Tuesday, December 8, 2020
A graphic of a person holding their head with their hands

Now that we have discussed strategies for gaining buy-in from residents, let’s address the ‘busy battle’.  New graduates are coming into practice with a loaded plate.  They have mandatory training requirements, meetings, call shifts, shift pick-ups, many are going back to school, and all have a life outside of work.  The idea of adding one more thing to their already full plate is no doubt, completely overwhelming.   

I think that all of you nurse leaders out there can totally relate to what this feels like.  You have likely even used these same excuses when your boss has approached you about doing one more thing.  We are all guilty of making assumptions about a request before we even know the whole story.  New graduate nurses are no different. Not only is it important to know why we are being asked to do something, but it is important that we know exactly what will be expected of us and our time commitment.  

The IONRP models a learner-centered approach using a variety of techniques that allows for flexibility in learning. This innovative approach to nurse residency allows the residents to complete the program in small amounts of time, cutting down on the non-productive time away from the unit and improving the nurse's ability to complete the necessary work at their convenience.  Participants enrolled in the program receive didactic content through online modules when it is convenient for them. Next, they think about how this information is showing up in their practice using their Transition Journal. Followed up by discussion of their experiences with their peers during cohort discussions.  During the cohort discussion they set goals for improvement, work their scheduled shifts taking action on those goals, and receive ongoing feedback from mentors while they work.  

By dividing this program into small manageable bits of time, retention of knowledge and skills is attained, and the battle of being too busy is avoided.  Consider these 5 ways in which flexible and convenient learning can work for your residents:  

1. Home or work?  

Do residents have to do these program components from work? Or can they do it from home?  Strategize with the new graduate to creatively block out time at work or home depending on organizational policy and the resident’s life situation. Giving the resident choices will help them feel in control and allow a balance between work and personal life.   When they get to decide they may be more likely to commit to the time needed to put their nursing career on the right track, a win for them and your organization.   

2. Before, During, After, NOT Extra? 

If your organizational policy requires completion of the program components from work, think about how you can give them choices there too.  Can residents incorporate the program activities into their daily routine?  Can they arrive a little early, stay a little late, or even take advantage of downtime or low census? Consider all the ways in which the new graduate can complete the work required without making it feel like it is just one more EXTRA thing to do.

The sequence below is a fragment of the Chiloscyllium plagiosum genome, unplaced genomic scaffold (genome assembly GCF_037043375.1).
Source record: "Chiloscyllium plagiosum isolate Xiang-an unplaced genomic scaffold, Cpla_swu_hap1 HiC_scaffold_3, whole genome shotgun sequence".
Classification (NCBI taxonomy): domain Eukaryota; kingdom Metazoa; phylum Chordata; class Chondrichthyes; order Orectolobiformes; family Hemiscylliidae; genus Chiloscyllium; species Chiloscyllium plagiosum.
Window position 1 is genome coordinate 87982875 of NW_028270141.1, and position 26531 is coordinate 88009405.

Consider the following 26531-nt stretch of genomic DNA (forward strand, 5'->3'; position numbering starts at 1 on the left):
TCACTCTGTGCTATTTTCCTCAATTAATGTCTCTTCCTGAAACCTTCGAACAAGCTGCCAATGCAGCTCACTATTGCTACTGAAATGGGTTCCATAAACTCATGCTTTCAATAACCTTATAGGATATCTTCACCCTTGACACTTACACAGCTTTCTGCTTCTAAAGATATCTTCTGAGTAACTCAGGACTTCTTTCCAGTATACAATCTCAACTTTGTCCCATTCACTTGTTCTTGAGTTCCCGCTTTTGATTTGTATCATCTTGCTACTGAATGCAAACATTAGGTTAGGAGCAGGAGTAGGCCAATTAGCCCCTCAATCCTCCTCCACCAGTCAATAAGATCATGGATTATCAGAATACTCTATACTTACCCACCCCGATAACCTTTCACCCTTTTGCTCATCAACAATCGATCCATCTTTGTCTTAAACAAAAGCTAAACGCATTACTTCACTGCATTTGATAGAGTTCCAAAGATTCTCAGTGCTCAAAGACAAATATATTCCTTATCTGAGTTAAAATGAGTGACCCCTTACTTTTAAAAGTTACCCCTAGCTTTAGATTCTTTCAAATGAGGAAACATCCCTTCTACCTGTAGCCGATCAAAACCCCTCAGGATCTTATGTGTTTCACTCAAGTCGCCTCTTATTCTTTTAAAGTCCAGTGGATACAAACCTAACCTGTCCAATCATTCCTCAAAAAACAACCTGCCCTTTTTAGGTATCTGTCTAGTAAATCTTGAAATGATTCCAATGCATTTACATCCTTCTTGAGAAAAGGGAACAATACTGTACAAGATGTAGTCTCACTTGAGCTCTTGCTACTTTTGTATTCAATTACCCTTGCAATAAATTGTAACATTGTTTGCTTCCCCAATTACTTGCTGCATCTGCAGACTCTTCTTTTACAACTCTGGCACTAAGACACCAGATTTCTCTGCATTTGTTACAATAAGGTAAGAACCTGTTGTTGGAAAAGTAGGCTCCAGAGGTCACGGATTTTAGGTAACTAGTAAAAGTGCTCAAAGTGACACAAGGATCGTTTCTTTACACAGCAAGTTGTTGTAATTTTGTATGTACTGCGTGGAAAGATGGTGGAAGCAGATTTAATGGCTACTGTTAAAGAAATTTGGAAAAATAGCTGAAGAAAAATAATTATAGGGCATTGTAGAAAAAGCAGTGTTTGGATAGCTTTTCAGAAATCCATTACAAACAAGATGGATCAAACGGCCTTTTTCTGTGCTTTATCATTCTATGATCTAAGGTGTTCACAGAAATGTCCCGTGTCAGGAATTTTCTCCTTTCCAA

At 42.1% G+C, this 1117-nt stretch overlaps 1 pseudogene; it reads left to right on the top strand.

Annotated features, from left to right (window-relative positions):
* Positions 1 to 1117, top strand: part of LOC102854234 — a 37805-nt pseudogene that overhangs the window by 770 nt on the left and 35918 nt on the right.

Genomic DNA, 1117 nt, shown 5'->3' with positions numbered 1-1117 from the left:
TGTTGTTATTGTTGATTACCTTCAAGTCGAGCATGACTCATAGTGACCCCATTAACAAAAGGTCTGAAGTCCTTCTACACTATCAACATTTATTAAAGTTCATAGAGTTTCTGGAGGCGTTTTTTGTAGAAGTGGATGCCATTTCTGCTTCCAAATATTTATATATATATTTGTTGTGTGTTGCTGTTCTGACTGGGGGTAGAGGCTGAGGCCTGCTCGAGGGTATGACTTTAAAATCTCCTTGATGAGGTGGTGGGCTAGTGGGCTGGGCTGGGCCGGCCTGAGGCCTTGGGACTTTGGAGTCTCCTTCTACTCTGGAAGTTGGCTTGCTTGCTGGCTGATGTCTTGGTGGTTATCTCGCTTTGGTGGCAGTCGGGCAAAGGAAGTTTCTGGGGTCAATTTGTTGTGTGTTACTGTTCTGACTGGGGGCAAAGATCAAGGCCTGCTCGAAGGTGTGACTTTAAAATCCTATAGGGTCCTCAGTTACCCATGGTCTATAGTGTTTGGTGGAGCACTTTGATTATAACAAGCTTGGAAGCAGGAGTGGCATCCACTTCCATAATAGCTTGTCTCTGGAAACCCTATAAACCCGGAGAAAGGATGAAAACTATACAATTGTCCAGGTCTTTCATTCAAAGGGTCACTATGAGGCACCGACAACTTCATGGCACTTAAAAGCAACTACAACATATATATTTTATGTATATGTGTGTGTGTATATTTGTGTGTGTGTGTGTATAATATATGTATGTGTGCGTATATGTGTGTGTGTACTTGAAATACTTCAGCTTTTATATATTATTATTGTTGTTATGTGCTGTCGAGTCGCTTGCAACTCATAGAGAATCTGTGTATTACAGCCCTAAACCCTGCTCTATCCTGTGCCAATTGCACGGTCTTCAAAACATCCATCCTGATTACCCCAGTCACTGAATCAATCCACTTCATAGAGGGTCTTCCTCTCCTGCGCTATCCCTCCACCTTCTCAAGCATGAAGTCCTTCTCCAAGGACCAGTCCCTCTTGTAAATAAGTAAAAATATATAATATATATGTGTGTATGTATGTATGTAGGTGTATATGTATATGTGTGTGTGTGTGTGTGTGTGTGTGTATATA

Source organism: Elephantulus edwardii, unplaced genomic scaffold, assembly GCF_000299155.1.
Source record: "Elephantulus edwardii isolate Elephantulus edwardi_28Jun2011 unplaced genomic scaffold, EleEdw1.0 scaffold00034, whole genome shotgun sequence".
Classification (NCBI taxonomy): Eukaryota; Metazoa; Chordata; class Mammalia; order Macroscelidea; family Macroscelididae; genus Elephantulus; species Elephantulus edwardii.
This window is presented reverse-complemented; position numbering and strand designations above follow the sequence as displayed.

3. Best of Both Worlds 

With the mix of activities completed in the program the resident might benefit from the best of both worlds.  There might be some things that work well for them to do at work, but other components that are better suited when they have quiet time at home or after their shift.  The modules can be bookmarked so the resident can come and go throughout their shift.  Whereas journaling might be a great activity for them to do when it is quiet, and they really have time to think about their learning.  This might be something they prefer to do at home or after a shift.  

4. One Size Doesn’t Fit All 

Check in with your residents and learn more about what they have going on in their life.  Do they have kids? Are they going back to school? Working a second job? Caring for aging parents? On a unit with extremely high census? The program is only as flexible as the employer. What works for one resident might not work for another.  Check-in frequently with your new graduates to make sure they are managing their time and accomplishing the activities each month.  Depending on what is happening in their world things may need changing along the way.   

5. Sacred Time 

While this program thrives on flexibility there is one component that’s sacred, the cohort discussions.  One of the biggest roles for nurse leaders in this program is to ensure that the designated time for the cohort discussion is a scared time. Residents should not be pulled to patient care or scheduled to work during the scheduled cohort discussions.  Not only does this place undue stress and pressure on residents to complete activities but it also sends mixed messages leaving the new graduate wondering…Is it really that important?  

In the ‘battle of the busy’ breaking learning into easily digestible segments and providing flexibility and choice to the learner when it comes to when and where learning occurs, might be just want you need to get better engagement and overall results from your nurse residency program.

Nicole Weathers, Program Manager, IONRP nicole-weathers@uiowa.edu

& Lori Forneris, Apprenticeship Program Coordinator, IONRP lori-forneris@uiowa.edu